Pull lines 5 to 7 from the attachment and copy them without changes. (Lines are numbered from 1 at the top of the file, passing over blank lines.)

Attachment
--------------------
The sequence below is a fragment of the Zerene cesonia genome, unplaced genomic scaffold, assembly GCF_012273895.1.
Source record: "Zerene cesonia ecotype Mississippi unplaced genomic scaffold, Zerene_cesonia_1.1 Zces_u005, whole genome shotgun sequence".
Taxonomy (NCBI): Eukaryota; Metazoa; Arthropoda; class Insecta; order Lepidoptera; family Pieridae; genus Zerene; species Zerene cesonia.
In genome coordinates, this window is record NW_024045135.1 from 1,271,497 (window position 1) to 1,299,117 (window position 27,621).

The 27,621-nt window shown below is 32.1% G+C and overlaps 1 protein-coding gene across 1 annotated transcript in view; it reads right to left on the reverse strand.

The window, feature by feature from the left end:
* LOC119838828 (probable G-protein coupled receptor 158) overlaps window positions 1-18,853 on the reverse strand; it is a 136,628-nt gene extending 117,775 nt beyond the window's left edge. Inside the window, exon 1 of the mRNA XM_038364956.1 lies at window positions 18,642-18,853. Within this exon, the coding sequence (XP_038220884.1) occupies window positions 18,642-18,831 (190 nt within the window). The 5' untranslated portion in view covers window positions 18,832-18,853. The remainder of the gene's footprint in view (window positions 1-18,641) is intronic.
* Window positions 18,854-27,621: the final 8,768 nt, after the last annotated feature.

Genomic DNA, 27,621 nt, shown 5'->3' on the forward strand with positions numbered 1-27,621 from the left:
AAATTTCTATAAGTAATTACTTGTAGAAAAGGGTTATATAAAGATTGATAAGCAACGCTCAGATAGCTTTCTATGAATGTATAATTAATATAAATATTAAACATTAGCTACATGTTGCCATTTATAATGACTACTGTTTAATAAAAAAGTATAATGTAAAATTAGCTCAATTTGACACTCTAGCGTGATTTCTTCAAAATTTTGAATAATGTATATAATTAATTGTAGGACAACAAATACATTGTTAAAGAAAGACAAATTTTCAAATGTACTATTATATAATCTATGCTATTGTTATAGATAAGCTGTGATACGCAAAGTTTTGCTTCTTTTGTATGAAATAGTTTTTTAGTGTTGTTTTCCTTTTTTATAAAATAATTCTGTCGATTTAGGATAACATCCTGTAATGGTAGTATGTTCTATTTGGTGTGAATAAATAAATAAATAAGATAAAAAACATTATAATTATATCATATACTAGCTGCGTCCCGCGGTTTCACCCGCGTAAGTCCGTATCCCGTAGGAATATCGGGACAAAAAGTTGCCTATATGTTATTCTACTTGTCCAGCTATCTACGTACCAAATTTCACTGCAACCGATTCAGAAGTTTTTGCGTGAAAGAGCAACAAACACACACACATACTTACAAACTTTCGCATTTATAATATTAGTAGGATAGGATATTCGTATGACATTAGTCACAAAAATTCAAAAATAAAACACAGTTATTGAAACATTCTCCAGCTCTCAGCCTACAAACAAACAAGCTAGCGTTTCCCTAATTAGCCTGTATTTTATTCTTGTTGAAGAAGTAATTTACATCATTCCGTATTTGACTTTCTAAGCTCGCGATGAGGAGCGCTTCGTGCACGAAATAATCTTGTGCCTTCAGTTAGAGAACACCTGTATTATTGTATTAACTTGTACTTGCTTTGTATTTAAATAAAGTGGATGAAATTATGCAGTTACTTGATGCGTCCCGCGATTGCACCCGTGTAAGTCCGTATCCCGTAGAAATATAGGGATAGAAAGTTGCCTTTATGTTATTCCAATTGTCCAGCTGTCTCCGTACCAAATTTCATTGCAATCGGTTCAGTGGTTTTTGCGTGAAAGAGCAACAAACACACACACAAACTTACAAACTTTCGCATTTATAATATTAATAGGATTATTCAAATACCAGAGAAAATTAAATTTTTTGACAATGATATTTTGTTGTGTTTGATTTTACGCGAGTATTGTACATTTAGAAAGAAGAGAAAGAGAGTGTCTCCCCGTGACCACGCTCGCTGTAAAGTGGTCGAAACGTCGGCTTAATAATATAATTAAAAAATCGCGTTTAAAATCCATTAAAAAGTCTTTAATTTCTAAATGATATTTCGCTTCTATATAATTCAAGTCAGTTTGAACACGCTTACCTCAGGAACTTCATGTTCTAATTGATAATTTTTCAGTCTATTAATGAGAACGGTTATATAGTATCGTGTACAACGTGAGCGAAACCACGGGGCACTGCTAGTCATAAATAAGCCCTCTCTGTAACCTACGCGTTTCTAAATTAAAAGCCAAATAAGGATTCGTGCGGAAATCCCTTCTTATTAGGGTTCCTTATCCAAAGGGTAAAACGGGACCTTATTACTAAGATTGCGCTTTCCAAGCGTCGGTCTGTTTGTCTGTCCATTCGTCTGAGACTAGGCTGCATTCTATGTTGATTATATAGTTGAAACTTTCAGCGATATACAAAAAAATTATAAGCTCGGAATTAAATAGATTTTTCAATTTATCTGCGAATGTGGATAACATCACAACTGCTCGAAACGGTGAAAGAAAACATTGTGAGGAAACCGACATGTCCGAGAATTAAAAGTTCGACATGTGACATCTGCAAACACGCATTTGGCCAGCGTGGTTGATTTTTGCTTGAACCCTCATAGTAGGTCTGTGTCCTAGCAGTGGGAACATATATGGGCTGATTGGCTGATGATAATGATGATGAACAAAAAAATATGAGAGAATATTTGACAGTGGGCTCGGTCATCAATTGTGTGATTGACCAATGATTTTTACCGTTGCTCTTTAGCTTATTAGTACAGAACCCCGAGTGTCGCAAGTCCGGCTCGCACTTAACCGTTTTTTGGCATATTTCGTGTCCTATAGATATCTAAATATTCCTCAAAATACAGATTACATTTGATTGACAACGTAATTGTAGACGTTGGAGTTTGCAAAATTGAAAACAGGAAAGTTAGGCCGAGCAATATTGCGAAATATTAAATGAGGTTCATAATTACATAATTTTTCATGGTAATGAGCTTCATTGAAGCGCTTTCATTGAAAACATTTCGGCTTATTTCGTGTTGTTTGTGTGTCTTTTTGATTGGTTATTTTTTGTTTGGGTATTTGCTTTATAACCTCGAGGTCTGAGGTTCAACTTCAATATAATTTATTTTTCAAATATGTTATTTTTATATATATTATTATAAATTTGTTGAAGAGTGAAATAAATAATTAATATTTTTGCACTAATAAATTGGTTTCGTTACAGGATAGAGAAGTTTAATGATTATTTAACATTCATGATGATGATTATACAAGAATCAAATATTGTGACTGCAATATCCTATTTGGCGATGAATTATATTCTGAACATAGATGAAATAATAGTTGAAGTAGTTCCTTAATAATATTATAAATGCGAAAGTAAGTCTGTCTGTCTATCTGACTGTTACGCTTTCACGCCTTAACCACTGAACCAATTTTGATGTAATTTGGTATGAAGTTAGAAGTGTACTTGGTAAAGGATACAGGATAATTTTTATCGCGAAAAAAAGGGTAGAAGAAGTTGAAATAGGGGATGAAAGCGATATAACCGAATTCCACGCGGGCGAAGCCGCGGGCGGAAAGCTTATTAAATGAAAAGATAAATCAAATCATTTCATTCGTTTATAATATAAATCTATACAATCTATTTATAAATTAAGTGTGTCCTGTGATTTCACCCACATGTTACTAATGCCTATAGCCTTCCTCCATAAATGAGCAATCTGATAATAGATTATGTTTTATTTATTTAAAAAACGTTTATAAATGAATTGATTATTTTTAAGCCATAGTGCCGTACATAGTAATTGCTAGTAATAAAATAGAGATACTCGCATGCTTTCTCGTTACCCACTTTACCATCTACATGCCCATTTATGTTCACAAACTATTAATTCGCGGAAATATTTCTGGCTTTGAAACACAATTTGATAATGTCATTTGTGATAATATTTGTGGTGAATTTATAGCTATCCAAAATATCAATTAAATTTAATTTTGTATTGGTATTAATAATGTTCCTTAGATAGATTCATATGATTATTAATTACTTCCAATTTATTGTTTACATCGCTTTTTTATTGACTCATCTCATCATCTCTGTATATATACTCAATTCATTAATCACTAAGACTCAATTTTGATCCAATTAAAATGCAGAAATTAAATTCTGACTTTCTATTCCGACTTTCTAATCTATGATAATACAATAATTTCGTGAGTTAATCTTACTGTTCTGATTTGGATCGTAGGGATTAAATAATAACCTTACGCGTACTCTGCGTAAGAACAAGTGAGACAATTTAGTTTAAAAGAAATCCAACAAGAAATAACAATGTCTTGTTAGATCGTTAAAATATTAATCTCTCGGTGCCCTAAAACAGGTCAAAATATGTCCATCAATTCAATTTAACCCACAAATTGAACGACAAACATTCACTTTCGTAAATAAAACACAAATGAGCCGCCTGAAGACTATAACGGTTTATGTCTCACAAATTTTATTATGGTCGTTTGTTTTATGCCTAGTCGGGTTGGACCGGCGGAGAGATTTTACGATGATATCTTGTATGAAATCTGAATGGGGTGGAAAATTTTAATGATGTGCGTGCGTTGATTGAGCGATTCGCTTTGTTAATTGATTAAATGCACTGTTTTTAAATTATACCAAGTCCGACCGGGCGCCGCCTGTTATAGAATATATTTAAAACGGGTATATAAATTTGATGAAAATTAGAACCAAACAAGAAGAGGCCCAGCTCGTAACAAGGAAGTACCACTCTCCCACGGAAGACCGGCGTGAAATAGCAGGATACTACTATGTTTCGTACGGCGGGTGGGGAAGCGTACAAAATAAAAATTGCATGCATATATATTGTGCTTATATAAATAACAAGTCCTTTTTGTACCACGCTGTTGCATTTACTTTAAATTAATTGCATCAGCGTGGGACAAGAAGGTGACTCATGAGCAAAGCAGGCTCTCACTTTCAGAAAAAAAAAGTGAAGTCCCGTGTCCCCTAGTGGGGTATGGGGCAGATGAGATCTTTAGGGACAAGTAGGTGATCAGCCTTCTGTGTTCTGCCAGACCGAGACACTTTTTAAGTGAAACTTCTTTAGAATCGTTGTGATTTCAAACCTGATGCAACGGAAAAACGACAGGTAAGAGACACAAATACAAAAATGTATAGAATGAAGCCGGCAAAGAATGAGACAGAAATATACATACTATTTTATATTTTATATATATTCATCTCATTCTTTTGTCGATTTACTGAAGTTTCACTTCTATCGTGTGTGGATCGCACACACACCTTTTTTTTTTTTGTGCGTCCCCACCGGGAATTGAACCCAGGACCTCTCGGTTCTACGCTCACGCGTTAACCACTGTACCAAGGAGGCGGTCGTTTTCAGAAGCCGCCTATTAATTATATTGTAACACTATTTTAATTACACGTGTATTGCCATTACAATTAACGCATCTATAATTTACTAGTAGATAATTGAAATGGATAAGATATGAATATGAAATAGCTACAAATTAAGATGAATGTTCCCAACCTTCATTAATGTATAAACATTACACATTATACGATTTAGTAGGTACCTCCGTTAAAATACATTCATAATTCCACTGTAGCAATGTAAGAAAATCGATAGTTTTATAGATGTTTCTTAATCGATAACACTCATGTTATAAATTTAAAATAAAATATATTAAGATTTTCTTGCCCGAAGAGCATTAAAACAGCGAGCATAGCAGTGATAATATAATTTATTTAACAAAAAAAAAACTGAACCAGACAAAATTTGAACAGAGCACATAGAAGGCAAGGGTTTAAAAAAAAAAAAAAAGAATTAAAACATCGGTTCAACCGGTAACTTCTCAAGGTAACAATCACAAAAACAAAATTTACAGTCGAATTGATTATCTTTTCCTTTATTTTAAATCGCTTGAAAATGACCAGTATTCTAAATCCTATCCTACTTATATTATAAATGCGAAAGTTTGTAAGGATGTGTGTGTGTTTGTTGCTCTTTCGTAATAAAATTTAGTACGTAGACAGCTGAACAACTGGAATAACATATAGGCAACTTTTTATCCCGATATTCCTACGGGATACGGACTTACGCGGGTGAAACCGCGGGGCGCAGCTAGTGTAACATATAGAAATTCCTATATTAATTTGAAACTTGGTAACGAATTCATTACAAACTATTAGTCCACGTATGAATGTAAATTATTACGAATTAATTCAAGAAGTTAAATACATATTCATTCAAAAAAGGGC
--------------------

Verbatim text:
The 27,621-nt window shown below is 32.1% G+C and overlaps 1 protein-coding gene across 1 annotated transcript in view; it reads right to left on the reverse strand.

The window, feature by feature from the left end:
* LOC119838828 (probable G-protein coupled receptor 158) overlaps window positions 1-18,853 on the reverse strand; it is a 136,628-nt gene extending 117,775 nt beyond the window's left edge. Inside the window, exon 1 of the mRNA XM_038364956.1 lies at window positions 18,642-18,853. Within this exon, the coding sequence (XP_038220884.1) occupies window positions 18,642-18,831 (190 nt within the window). The 5' untranslated portion in view covers window positions 18,832-18,853. The remainder of the gene's footprint in view (window positions 1-18,641) is intronic.